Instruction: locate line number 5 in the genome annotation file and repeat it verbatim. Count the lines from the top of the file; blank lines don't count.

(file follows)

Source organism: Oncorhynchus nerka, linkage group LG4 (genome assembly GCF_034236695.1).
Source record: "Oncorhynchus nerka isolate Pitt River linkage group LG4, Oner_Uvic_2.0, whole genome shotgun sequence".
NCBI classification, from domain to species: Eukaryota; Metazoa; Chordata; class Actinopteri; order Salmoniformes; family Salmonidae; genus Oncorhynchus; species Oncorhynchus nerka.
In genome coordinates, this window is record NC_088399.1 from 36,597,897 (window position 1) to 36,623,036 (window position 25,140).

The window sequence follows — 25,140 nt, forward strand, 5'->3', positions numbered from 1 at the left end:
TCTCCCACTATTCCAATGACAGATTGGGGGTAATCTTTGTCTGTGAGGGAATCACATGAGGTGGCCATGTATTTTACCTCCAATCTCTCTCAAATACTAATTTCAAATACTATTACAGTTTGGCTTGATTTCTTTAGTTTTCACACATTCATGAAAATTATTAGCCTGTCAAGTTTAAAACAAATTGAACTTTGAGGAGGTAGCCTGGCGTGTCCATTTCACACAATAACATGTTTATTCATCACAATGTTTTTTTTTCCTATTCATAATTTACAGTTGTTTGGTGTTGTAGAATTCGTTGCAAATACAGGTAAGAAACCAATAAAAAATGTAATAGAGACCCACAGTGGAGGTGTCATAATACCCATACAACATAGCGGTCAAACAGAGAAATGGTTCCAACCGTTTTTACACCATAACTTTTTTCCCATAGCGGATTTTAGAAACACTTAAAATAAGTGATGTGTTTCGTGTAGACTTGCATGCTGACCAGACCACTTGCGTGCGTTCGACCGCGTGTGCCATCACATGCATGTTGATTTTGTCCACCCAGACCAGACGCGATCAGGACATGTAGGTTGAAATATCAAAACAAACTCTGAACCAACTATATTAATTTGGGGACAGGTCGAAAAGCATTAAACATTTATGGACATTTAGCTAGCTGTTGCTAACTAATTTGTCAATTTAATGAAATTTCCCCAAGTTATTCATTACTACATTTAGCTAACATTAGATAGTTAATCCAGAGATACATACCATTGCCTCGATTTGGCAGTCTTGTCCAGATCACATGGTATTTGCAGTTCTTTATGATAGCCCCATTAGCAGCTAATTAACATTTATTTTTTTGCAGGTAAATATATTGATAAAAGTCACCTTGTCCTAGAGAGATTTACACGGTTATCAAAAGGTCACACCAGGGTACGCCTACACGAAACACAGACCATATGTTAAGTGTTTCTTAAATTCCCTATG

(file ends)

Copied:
The window sequence follows — 25,140 nt, forward strand, 5'->3', positions numbered from 1 at the left end: